Management & Operations

Talk Isn't Cheap — It's Invaluable

Posted on August 1, 2003 by By Arthur Schurr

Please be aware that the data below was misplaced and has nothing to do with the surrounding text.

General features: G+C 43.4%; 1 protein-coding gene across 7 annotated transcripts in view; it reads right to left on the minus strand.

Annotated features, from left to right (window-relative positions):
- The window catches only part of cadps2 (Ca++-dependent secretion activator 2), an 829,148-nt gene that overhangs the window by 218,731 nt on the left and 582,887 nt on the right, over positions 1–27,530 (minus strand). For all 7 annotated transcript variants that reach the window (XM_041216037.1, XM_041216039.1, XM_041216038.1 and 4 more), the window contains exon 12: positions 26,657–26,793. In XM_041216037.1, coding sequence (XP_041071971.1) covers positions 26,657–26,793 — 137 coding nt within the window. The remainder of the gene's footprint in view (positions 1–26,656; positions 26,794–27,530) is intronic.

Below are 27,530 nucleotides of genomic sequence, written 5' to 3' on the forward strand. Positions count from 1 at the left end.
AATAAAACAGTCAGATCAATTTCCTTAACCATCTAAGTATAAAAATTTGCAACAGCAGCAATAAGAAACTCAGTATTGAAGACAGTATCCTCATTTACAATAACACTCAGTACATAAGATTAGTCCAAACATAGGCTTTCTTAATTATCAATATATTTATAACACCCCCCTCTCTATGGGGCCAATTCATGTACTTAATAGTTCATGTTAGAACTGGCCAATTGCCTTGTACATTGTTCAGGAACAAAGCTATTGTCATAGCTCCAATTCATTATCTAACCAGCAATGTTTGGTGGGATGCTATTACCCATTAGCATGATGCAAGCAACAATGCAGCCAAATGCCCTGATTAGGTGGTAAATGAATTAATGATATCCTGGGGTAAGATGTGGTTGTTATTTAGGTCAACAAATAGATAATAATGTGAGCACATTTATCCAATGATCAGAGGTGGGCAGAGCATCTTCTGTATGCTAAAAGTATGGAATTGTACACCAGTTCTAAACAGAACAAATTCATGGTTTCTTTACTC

Knowledge is power. And when you're running a transit system, knowledge can mean the difference between success and failure. But obtaining clear, objective information or bold new ideas can be time-consuming, difficult and even impossible. Enter the peer review process. “Peer review is an extraordinarily productive and exciting process,” says Bill Fife, corporate VP and director of aviation services at DMJM+Harris. “It disseminates valuable information quickly, shortens the learning curve, breaks down communication barriers and prevents false starts, costly backtracking and turf battles.” As the co-creator of the peer review group process for the aviation industry, Fife should know. Peer review beginnings It all began in 1988, when Fife was discussing aviation industry problems with his wife, a health-care professional. She explained that her industry used a process called peer review to tap into colleagues” knowledge and experience. At a conference later that year, Fife met Donna Luh, then the airport project manager for the Niagara Frontier (Buffalo, N.Y.) Transportation Authority (NFTA). They shared their frustration with conferences that failed to address issues that were important to people in the aviation “trenches.” There wasn’t any mechanism for exchanging vital information between peers, decision-makers and project executors. Fife and Luh agreed that they needed a way to share their colleagues” knowledge, experience and ideas, but with a focus on specific projects. With his wife’s suggestion in mind, Fife enticed Luh to join him in creating the Peer Review Group (PRG). The aviation PRG immediately gained a following among airports around the world. The time and money saved in airport construction and operations proved the value of the process. Fife then teamed with Jerry Premo, rail practice leader and VP of transit for DMJM+Harris, to bring the peer review process to the firm’s transportation practice. “The peer review principles that have been so successful for aviation apply to transit as well. We don’t need to spend time and money repeating the mistakes of others. Instead, we want to share information and learn from others, applying the lessons learned from their successes and their failures,” Premo says. The first transit-related peer review took place 3 1/2 years ago in a joint airport/transit project for the New York City Metropolitan Transit Authority (MTA), Premo says. “The MTA wanted to extend the N subway line out to LaGuardia Airport. That started our transition from aviation- to transit-oriented peer review.” “For the past two years we’ve been performing peer reviews on transit projects, particularly projects for the Port Authority of New York and New Jersey. For example, our mini-peer review on the temporary PATH station at Ground Zero proved to be invaluable. And the regrettable abundance of security issues that arose after Sept. 11, 2001, has only made the process more valuable,” Premo says. How it works Every few months, participants gather for one or two days to share ideas about current or planned transit projects. A group consisting of transit managers, Federal Transit Administration (FTA) staff, directors of transit planning and engineering and program/project managers meets at a transit agency and focuses on a recent or upcoming major project of the host agency’s choosing. After a briefing, group members give their input and unique perspectives on the project. Next, the group holds an information-sharing forum on important issues faced by members. Richly varied ideas emerge that usually illuminate different approaches to solving problems. This session often reveals how other agencies have handled similar issues. Matters such as security, environmental remediation, community support, new technology or project management might be addressed, but no subject is off limits. Whatever people in the field are dealing with is fair game. And by all accounts, the approach is quite useful. “This was definitely time well spent,” says Frank Kobliski, chief operating officer of the Central New York Regional Transportation Authority. “Many issues were discussed — ADA compliance, charter bus service regulations, security issues and progressive discipline programs — yielding a useful exchange of practices from the participating agencies.” Information exchange Kobliski refers to an April 2002 peer review on surface transportation hosted by the NFTA. Participants identified more than 20 pressing topics in advance: innovative service ideas, clean-fuel options, procurement limits set by transit boards, FTA drug and alcohol testing, marketing issues and vulnerability analyses. Participants also toured NFTA’s Metro facilities. But while the tour was useful and informative, the participants came for the information exchange. “Interaction with my peers is always beneficial to me,” says Michael York, deputy general manager of operations of the Greater Cleveland Regional Transit Authority. A veteran of the peer review process, York has attended sessions that covered travel-demand forecasting, ITS, operations planning studies, and the development of a maintenance and inventory management system. Lawrence M. Meckler, NFTA executive director and host of this peer review, also believes that his agency profited. “Sharing information about how best to operate public transit systems is hugely valuable. Peer review helps us develop best practices that benefit our customers. And ultimately, that’s what this is all about.” Guidelines to follow But good peer review sessions do not simply happen because you bring transit professionals together. There are some basic guidelines. “Two elements should drive the formation of any peer review endeavor,” says Fife. First, find someone who has successfully led the peer review process, preferably more than once. A leader must guide the discussion and keep it productive, while creating an atmosphere of openness and acceptance. Next, make sure that you have the right blend of participants. Ideally, two-thirds of the participants should be veterans of the process. Experienced peer reviewers are generally more open and willing to share information. They get the process moving and kept it moving, and that will maximize the value for everyone. But don’t limit it to veterans. “While veterans keep things moving, new blood often drives the pace, excitement and productivity of the process,” says Fife. “It’s also important to have a diverse representation of disciplines to broaden the scope and open the lines of communication between fields. “It’s also essential to build trust among the participants. If people don’t trust each other, they won’t talk openly,” he says. “The sessions must be worthwhile. If you’re not focusing on what’s important, people won’t show up next time,” says Premo. “Another key factor is the commitment of the host facility. The host must be prepared to openly confront its project’s flaws. That’s what this process is all about, an honest perspective.” Recognizing that it may seem more like art than science, Fife and Premo add that there is no standard form or rigid structure dictating how to proceed. As long as information is being shared in a supportive and open format, the process is working. Peer reviews can address a specific aspect of a project, or an entire program. Arthur Schurr is a New York-based freelance writer whose articles on infrastructure appear in national magazines.